A couple of years ago I was introduced to Henry’s work by a friend’s recommendation of Lost Boy. I adored that novel and it’s something I want to go back and reread as it was so wonderful. Earlier this year I read The Mermaid, which I enjoyed but it didn’t hit me as hard as Lost Boy did. The Ghost Tree, however, had me gripped and staring in disbelief at the final page.
The Ghost Tree follows the residents of Smiths Hollow after two girls have been found ripped to pieces. Lauren, in particular, has a keen interest in the case as it is eerily similar to the murder of her father the year before. Well, that and because she had a vision of a monster dragging the girls remains through the woods. Things are changing in the town, forgotten memories are slowly resurfacing and life in Smiths Hollow won’t be the same again.
Although Lauren is the protagonist of the novel, each chapter changes to a different character’s perspective so you do get to know many different people in the community. I thought all of the characters were great, even the ones that you’re not supposed to like, you couldn’t help be excited when it came to their chapters again. I thought Lauren was a brilliant protagonist and it was great seeing her question everything. I also think Henry did an excellent job of showing the dilemmas and changes that teenage girls go through with Lauren’s friendship with Miranda. However, I think my favourite character has to be David – he was such a sweetie and surprisingly… insightful.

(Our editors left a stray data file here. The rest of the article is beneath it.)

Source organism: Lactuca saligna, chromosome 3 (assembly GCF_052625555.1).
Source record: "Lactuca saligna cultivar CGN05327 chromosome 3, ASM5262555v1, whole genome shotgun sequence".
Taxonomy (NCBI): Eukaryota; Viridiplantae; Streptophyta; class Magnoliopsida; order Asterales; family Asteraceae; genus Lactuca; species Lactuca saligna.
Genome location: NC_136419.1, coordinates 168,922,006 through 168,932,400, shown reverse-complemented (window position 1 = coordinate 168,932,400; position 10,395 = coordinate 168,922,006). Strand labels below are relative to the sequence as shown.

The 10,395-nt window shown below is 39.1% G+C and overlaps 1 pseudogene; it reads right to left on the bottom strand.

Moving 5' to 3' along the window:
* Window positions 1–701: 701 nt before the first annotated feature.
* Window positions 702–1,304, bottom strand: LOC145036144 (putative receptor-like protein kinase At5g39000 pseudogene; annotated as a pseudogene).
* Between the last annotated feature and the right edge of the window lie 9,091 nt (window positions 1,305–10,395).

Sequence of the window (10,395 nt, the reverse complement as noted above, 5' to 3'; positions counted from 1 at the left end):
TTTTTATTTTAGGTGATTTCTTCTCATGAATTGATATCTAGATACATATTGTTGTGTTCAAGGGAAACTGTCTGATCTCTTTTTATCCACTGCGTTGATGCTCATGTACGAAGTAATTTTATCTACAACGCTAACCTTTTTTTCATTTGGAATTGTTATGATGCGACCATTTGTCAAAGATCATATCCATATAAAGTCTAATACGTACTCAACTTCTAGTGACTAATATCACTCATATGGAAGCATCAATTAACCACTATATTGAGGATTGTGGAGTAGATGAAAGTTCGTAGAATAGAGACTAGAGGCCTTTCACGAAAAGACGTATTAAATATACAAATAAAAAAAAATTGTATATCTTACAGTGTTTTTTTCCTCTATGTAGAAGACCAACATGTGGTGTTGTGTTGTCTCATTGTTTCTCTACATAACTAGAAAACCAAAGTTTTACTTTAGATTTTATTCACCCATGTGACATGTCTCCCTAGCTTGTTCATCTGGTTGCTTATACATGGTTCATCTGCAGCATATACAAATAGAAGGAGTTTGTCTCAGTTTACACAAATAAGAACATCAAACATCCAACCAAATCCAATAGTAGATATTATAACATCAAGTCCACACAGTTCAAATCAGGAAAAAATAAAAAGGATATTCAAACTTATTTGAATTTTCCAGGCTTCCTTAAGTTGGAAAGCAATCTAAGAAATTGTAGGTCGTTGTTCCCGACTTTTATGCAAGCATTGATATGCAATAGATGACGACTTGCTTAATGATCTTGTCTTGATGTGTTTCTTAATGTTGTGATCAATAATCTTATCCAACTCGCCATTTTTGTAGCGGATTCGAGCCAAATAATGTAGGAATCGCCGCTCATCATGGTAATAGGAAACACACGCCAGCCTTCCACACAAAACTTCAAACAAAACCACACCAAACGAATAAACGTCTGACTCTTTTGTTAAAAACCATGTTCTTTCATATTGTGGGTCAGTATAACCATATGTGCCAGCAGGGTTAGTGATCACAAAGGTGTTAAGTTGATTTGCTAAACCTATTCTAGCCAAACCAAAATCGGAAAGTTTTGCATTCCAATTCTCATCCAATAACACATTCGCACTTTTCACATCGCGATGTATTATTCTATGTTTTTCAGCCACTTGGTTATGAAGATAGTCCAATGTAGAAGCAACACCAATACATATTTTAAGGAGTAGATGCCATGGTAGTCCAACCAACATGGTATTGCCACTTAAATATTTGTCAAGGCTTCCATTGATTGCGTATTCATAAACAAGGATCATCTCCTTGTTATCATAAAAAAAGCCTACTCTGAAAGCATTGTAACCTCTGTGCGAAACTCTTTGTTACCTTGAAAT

This novel kept me hooked right until the very end. I loved the way you would slowly learn more about the town and it’s residents. Whilst the novel is set in 1980s America, it still very much had a classic fairytale like quality to it, especially with how dark it was. I loved how all of the stories effortlessly entwined and how each of them were vital in moving the plot forward – there wasn’t any part of the novel that I didn’t understand why it was there. I also loved how there were times where certain chapters were only a paragraph or so long – I thought this was a brilliant way to build the tension and caused one scene to pack a bigger punch than I was expecting it to. The final line of the novel also had a huge impact which left me gutted when I turned the page and realised that was the end.
Before I start completely rambling, I will just end this by saying that I totally adored this novel: it was dark, mysterious and gripping – perfect for this time of year. If you like the fairytale mixed with horror, then this is the book for you.